Soviet Periodical Rebukes Farbstein’s Hearings on Soviet Treatment of Jews
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Soviet Periodical Rebukes Farbstein’s Hearings on Soviet Treatment of Jews

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A Congressional hearing on the condition of Soviet Jews, held in New York April 13 by Rep. Leonard Farbstein, chairman of the House Foreign Affairs sub-committee on Europe, has elicited a sharp response from the “New Times” a Soviet English-language periodical. Mr. Farbstein, a candidate for renomination in the Democratic Primaries on June 23, said today, “I apparently touched a sensitive nerve of the Soviet government by holding the hearing.” Among those testifying at the hearing dealing with persecution and discrimination of Jews in the Soviet Union were Jerry Goodman, director of European affairs of the American Jewish Committee. Moshe Decter, director of Jewish Minorities Research and Stanley Lowell, national vice president of the American Jewish Congress. The New Times article. “What Congressman Farbstein Ought To Know,” is signed by M. Kobrin. According to the writer, Soviet Jews are “full-fledged citizens and active builders of our new society.” Mr. Kobrin wrote, “The political, social and economic emancipation of the Jews made possible by the October Revolution has enabled them to over come the tendency toward self-isolation, which has always been inculcated in Jewish people by militant Zionism. Most Soviet Jews have voluntarily merged with the peoples in whose midst they live and adopted their language, customs and culture.”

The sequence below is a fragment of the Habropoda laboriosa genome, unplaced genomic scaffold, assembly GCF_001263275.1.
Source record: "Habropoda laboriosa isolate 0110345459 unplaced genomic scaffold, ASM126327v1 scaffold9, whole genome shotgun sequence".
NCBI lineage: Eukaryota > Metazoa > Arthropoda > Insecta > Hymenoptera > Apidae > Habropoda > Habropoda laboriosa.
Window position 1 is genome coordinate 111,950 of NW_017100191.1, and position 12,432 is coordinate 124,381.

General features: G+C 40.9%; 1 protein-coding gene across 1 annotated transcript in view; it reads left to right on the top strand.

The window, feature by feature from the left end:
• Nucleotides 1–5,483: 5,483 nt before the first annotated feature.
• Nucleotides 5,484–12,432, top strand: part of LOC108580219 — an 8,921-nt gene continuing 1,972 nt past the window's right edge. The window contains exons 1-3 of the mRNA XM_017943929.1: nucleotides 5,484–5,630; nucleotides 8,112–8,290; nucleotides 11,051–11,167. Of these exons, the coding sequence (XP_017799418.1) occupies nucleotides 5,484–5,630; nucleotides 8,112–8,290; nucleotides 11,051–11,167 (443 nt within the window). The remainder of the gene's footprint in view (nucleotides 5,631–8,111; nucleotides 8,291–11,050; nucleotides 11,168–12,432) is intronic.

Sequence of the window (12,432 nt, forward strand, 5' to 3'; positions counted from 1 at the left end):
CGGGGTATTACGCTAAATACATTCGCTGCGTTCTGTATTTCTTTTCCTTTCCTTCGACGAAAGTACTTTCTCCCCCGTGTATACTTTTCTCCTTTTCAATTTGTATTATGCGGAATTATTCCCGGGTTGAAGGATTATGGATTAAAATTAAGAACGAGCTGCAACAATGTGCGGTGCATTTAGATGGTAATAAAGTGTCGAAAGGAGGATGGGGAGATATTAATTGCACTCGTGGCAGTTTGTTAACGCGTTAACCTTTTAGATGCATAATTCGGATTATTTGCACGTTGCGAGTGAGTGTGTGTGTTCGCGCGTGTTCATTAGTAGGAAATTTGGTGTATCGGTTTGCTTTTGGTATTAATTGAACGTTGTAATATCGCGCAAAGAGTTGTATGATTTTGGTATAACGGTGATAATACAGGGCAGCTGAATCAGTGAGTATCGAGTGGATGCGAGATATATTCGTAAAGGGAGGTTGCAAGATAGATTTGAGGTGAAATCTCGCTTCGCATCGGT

Mr. Kobrin concluded that if Mr. Farbstein was really interested in defending the Jews, he and his friends “would find a vast field for their efforts in defense of equality at home in the United States.” Commenting on this article, Mr. Farbstein said, “It is strangely silent about the fact the Jews are kept virtual prisoners in the Soviet Union,” so-much so that appeals had to be made to the United Nations for permission to emigrate. “Nothing is said,” he continued, “about the Jewish people’s deprivation of the cultural and religious rights given to all other citizens of the U.S.S.R. Nothing is said about the Jewish people being treated as second-class citizens by being compelled to carry travel cards with a designation of ‘Jew’ thereon.” When one scratches the surface, Mr. Farbstein observed, “one must notice that the Jews in the Soviet Union have been silenced. The right of Jews to find their own identity and to assert themselves, to find some sort of Jewish meaning, is non-existent.”

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